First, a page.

After long trip, Tribe immediately throws house party
One of Majors' best home teams opens first post-break homestand with walk-off win
By Shane Jackson
CLEVELAND -- Indians shortstop Francisco Lindor was so caught up in celebrating, he nearly forgot what to do next.
Lindor delivered his first career walk-off in the Tribe's 7-6 win over the Nationals on Tuesday night. With the bases loaded and one out, Lindor flared a 0-1 fastball off Washington lefty Oliver Perez into right.
As soon as Lindor saw the ball sneak into the right-field grass, he hoisted his hands up and turned to home to watch catcher Chris Gimenez score from third. About halfway down, Lindor busted down the first-base line to touch the bag and join the party in the infield.
"I was just trying to put the ball in play," Lindor said. "Pick a zone where I wanted to hit it, what pitch I wanted to hit. I got it. I got the barrel to it and it went through. A lot of emotions running to first base."
But it took an unorthodox ninth inning to get the the infield celebration at Progressive Field. The Indians began the final half-inning trailing by two runs and facing a veteran closer in Jonathan Papelbon.
"I know this is going to be a shocking announcement: That's not how we drew it up," Indians manager Terry Francona said. "There were so many things that happened in that game that were kind of peculiar that, again, hitting last sure helps."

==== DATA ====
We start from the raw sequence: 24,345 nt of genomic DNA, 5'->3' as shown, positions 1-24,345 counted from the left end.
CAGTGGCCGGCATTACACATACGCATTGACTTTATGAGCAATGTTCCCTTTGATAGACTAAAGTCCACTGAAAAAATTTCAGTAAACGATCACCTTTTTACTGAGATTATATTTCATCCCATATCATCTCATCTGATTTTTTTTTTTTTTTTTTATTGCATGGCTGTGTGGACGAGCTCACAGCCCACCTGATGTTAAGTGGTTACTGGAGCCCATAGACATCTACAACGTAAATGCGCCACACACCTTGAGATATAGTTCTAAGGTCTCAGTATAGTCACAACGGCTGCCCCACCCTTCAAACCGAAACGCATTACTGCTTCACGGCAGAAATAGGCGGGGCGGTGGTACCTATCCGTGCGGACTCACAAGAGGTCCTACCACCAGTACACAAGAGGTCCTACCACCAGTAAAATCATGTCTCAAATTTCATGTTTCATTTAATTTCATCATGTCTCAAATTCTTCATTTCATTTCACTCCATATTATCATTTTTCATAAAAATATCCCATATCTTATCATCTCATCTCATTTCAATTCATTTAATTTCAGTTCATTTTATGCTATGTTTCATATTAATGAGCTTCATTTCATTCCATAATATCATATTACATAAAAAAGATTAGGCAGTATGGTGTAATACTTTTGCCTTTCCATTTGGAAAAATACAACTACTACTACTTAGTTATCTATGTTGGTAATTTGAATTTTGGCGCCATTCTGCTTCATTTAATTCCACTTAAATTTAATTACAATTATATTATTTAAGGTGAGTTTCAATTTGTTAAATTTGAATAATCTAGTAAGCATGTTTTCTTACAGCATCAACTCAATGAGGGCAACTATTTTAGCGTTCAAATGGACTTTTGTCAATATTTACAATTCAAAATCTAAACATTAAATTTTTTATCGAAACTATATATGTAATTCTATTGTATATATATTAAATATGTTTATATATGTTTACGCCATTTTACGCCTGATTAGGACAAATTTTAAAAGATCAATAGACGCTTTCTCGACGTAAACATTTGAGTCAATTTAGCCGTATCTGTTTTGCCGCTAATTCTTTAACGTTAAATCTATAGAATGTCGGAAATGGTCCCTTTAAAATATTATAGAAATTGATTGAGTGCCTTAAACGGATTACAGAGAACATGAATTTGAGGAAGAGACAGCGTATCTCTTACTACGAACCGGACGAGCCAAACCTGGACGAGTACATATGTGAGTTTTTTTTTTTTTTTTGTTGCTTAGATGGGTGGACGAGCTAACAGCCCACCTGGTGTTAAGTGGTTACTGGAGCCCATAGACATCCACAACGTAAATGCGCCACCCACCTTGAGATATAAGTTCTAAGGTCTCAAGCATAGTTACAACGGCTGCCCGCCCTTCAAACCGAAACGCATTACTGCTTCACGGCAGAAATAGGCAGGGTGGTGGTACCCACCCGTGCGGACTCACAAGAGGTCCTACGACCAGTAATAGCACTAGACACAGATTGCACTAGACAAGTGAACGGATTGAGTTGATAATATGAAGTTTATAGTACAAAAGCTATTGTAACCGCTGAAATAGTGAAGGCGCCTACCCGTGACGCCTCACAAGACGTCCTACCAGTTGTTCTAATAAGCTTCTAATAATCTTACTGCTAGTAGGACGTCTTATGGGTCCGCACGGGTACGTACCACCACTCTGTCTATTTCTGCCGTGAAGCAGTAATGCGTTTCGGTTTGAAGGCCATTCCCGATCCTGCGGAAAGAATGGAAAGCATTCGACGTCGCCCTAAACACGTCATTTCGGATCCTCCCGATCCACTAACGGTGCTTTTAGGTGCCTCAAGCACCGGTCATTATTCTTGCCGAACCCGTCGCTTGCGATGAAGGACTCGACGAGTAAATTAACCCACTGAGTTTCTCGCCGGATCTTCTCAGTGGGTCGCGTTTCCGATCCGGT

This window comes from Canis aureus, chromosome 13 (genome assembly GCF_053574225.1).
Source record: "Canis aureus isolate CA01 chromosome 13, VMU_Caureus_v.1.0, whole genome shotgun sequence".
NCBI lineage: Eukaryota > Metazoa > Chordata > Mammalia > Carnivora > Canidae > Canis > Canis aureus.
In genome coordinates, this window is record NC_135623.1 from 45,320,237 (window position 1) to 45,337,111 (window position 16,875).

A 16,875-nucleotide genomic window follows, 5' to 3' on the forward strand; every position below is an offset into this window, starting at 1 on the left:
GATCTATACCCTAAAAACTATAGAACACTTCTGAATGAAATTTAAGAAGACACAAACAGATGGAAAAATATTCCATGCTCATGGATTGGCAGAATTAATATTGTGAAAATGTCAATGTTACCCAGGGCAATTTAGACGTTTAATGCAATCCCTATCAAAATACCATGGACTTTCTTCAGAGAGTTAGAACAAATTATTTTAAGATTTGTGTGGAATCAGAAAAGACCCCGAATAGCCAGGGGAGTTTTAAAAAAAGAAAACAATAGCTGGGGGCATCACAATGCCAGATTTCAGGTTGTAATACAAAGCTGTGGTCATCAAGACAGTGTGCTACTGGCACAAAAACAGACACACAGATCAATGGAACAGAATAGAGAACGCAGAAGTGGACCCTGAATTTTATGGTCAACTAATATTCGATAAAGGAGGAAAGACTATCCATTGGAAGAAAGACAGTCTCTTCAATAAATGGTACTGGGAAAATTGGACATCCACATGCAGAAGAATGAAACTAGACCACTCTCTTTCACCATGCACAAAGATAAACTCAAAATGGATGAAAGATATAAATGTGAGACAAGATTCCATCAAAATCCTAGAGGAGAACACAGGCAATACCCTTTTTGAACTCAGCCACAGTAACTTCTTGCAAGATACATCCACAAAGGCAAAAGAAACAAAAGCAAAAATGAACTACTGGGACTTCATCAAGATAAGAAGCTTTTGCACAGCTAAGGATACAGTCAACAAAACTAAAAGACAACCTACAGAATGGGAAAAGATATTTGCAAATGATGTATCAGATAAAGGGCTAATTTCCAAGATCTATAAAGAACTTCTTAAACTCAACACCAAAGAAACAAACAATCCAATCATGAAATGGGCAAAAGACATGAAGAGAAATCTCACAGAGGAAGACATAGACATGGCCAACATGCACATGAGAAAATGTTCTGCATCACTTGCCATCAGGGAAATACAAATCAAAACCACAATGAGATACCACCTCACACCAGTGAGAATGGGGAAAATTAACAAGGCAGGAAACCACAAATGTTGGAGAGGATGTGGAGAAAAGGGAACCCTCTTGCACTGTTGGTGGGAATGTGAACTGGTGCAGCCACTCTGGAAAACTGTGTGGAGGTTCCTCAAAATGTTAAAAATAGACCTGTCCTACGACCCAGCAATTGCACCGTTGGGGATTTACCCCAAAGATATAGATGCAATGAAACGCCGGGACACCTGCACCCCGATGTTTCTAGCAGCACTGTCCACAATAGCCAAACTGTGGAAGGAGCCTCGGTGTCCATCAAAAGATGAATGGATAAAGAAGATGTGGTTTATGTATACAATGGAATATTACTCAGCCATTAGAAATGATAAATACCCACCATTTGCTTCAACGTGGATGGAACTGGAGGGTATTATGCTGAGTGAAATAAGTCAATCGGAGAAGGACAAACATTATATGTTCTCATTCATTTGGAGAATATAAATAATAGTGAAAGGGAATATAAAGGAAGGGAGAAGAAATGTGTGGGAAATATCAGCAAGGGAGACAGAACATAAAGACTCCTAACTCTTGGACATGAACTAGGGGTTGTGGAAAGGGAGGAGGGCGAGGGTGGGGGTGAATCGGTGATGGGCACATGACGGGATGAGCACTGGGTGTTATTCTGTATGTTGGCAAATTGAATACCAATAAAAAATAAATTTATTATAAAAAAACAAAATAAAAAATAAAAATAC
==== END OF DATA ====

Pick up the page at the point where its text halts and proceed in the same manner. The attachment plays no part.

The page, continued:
Following a leadoff walk, Francona called in Tyler Naquin to pinch-hit. After observing for eight frames, the rookie came through with an RBI double.
Gimenez followed with an attempted bunt down the first-base line. The ball dribbled slowly up the line and Ryan Zimmerman's throw sailed away, allowing Gimenez to reach and Naquin to score on the first and only Nationals error of the game.
"It turns out that he's had some minor issues, I think in the past, with making a throw and stuff like that," Gimenez said. "Thankfully, for us today, it worked out. He made the throw wide and I was able to go to second base, and ended up being the winning run."
Two batters later, Rajai Davis went to bunt. With shortstop Danny Espinosa charging, Davis elected to pop the ball over his head instead of putting it on the ground -- something he said he's never done in the big leagues. That loaded the bases, setting up Lindor two batters later.
"I was taught to, when that happens, you slash," Davis said. "You try to keep it in the middle of the field. So, in the ninth, that was my first opportunity to actually do that in a game."
The rally illustrated the impact of playing at home for the Indians, who came into the series opener having played 29 of their last 42 games at the road.
On the heels of a 4-5 road trip -- including getting swept in Baltimore -- a return to Progressive Field was much needed.
"We've been on the road for a while," Lindor said. "It's nice to be home with our families, get that little off-day [on Monday] and be in this clubhouse. It changes everything a little bit. The fans today, they were a little quiet at first, but it got loud as the game went on."
The Tribe is now 27-16 at home, which is the third-best home winning percentage in the Majors despite playing fewer home games than any other team this season.
And to make things better for the Indians, they have 19 of their next 24 games at home.
"There's nothing better than being home, where everything is comfortable," Gimenez said. "You have your home fans, a huge support system here. You can kind of get on that schedule, I think is the most important."
Shane Jackson is a reporter for MLB.com based in Cleveland. This story was not subject to the approval of Major League Baseball or its clubs.